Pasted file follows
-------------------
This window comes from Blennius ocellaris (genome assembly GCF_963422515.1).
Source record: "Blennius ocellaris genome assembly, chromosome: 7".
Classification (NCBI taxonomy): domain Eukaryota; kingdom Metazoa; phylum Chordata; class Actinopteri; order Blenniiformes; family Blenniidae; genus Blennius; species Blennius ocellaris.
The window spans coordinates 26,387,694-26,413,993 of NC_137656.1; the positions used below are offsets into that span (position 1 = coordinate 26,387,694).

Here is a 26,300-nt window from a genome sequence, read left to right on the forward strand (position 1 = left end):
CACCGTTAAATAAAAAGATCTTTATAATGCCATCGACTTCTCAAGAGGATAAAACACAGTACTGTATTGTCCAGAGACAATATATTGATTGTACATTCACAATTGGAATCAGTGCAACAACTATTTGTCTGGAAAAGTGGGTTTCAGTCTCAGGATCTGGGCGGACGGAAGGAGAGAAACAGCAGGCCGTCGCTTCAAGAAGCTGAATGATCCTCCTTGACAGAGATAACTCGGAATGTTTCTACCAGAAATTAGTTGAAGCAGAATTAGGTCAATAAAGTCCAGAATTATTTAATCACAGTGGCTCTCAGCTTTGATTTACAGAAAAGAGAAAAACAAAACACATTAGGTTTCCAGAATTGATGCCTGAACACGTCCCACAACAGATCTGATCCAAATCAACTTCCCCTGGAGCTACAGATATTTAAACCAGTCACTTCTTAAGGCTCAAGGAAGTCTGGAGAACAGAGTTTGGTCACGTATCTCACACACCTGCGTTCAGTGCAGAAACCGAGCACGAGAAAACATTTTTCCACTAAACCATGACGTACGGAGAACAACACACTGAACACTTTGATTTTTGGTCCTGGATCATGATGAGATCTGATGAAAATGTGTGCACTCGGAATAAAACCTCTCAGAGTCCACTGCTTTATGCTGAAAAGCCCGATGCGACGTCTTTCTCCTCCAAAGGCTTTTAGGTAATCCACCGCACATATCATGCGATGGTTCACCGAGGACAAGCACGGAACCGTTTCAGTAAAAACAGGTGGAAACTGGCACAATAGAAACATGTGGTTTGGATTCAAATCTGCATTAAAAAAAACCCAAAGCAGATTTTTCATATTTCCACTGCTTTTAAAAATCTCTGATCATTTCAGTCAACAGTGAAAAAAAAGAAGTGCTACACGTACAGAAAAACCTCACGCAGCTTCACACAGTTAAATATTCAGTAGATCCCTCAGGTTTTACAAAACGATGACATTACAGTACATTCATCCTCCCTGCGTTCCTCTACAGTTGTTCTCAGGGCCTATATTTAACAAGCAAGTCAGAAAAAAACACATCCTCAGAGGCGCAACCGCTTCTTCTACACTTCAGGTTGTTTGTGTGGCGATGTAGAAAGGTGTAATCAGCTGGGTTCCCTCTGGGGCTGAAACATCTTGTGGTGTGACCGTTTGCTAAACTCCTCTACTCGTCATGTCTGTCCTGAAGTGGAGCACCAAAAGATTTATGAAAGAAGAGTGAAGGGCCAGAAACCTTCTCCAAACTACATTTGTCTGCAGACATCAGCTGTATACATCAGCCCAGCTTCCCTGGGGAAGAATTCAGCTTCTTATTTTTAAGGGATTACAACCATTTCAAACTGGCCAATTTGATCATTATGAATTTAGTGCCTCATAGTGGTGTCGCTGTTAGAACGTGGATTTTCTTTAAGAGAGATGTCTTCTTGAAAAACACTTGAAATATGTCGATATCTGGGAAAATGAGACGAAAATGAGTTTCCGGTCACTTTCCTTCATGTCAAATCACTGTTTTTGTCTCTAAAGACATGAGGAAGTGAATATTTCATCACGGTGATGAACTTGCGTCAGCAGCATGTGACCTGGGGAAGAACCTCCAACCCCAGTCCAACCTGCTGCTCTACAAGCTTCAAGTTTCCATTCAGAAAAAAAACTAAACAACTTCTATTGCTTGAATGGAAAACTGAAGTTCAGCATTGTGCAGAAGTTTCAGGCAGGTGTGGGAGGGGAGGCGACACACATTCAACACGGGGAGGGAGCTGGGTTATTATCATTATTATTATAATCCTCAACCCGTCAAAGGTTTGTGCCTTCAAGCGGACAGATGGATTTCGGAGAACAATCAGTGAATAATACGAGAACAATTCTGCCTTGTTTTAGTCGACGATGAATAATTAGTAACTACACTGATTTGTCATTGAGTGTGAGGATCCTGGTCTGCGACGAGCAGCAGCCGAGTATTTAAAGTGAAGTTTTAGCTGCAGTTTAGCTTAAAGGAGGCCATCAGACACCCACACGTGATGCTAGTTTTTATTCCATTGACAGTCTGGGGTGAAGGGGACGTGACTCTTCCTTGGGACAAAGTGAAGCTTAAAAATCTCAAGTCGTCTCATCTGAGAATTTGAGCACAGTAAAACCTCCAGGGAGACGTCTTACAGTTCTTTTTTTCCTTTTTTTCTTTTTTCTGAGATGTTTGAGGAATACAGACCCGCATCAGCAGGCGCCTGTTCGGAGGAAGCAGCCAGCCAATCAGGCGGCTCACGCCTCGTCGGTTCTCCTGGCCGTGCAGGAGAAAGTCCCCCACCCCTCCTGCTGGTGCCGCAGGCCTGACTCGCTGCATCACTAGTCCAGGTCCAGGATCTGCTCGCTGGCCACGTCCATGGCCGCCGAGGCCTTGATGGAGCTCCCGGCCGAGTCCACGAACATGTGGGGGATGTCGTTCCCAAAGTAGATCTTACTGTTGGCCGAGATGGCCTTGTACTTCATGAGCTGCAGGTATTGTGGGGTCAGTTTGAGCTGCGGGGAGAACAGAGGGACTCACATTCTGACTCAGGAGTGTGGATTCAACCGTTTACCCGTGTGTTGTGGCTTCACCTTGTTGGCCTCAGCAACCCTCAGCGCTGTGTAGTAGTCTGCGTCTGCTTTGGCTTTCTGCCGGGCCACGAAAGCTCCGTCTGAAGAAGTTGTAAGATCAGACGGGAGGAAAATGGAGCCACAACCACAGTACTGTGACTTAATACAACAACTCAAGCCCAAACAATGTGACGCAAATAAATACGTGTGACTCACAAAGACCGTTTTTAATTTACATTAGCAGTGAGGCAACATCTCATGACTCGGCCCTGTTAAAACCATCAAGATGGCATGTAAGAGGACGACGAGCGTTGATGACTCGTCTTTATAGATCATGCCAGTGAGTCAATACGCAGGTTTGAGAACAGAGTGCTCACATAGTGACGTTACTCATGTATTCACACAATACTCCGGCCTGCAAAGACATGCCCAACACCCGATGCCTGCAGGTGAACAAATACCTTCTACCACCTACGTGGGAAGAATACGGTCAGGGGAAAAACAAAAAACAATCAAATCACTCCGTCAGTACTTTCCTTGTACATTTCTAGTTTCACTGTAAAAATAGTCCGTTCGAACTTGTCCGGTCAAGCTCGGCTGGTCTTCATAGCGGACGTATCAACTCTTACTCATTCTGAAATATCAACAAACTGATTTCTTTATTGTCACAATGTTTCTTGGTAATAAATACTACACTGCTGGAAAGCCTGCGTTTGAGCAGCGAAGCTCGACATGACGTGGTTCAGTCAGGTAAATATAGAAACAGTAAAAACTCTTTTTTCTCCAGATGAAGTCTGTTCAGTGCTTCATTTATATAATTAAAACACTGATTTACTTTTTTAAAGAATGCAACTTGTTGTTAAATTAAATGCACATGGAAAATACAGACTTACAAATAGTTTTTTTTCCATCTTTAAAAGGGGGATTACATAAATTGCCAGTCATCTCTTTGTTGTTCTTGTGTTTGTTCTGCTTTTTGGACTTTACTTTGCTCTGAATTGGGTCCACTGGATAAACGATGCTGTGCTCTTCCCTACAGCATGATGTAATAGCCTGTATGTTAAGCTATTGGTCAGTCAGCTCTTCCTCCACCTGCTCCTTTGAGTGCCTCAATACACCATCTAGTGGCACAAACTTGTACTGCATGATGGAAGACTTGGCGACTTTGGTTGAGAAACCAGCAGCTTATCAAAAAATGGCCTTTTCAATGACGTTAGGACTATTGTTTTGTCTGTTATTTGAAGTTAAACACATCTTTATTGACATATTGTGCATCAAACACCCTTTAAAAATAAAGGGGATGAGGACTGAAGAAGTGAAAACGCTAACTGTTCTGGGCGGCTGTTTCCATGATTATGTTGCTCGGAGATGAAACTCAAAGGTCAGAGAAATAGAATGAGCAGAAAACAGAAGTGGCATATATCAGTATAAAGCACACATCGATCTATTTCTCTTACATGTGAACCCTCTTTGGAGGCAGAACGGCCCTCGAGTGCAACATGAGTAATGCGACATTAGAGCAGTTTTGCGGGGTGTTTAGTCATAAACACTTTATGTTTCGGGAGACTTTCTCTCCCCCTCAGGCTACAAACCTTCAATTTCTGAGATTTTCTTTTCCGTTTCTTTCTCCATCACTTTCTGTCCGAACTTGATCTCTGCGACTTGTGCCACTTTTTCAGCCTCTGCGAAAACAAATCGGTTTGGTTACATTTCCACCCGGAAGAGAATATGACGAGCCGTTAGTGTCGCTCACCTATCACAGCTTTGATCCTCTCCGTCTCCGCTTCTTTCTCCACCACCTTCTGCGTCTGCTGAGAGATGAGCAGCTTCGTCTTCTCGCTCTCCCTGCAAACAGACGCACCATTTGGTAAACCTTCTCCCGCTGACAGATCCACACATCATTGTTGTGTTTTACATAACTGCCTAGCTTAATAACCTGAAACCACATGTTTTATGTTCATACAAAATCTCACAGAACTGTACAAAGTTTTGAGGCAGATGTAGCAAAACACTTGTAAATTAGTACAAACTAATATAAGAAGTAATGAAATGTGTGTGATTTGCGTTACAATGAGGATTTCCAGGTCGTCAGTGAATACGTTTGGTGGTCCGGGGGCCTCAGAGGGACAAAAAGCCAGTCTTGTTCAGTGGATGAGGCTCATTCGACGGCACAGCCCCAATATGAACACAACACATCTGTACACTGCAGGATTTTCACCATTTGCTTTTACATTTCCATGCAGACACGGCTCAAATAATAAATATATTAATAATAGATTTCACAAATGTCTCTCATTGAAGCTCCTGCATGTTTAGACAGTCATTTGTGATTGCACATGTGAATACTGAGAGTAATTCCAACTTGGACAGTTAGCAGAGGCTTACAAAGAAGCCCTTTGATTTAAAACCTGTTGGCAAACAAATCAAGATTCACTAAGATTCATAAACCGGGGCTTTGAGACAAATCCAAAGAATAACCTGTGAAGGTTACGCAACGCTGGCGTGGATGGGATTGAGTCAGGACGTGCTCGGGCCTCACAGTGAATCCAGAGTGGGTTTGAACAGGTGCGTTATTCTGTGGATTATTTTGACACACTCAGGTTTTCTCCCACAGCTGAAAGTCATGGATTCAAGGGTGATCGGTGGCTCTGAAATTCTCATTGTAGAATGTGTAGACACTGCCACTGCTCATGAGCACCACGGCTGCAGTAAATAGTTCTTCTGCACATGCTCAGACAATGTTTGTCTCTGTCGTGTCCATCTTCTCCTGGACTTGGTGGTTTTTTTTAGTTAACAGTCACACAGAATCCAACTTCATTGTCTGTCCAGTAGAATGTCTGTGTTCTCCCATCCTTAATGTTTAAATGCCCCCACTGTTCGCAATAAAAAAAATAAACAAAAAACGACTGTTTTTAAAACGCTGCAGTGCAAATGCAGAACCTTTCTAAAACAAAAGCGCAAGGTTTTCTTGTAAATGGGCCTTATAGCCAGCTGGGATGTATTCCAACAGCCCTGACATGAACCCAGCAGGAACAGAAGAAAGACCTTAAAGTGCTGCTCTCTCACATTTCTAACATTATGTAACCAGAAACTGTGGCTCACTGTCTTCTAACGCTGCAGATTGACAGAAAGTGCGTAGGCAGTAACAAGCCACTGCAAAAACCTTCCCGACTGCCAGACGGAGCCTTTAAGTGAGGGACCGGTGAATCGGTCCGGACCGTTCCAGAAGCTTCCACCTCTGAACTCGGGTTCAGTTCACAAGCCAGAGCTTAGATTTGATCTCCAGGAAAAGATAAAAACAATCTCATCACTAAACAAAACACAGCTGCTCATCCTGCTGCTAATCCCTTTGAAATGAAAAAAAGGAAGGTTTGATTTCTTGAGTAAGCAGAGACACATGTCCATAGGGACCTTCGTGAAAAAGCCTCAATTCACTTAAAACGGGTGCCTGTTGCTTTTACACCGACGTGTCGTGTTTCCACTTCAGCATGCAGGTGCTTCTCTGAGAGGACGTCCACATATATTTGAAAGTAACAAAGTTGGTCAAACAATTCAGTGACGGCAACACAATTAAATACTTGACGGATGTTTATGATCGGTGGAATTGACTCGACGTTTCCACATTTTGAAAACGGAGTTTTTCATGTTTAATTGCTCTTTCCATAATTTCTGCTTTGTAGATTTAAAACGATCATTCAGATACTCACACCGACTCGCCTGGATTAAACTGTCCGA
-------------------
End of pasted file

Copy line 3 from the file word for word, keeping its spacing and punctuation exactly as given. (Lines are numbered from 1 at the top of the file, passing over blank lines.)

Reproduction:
Classification (NCBI taxonomy): domain Eukaryota; kingdom Metazoa; phylum Chordata; class Actinopteri; order Blenniiformes; family Blenniidae; genus Blennius; species Blennius ocellaris.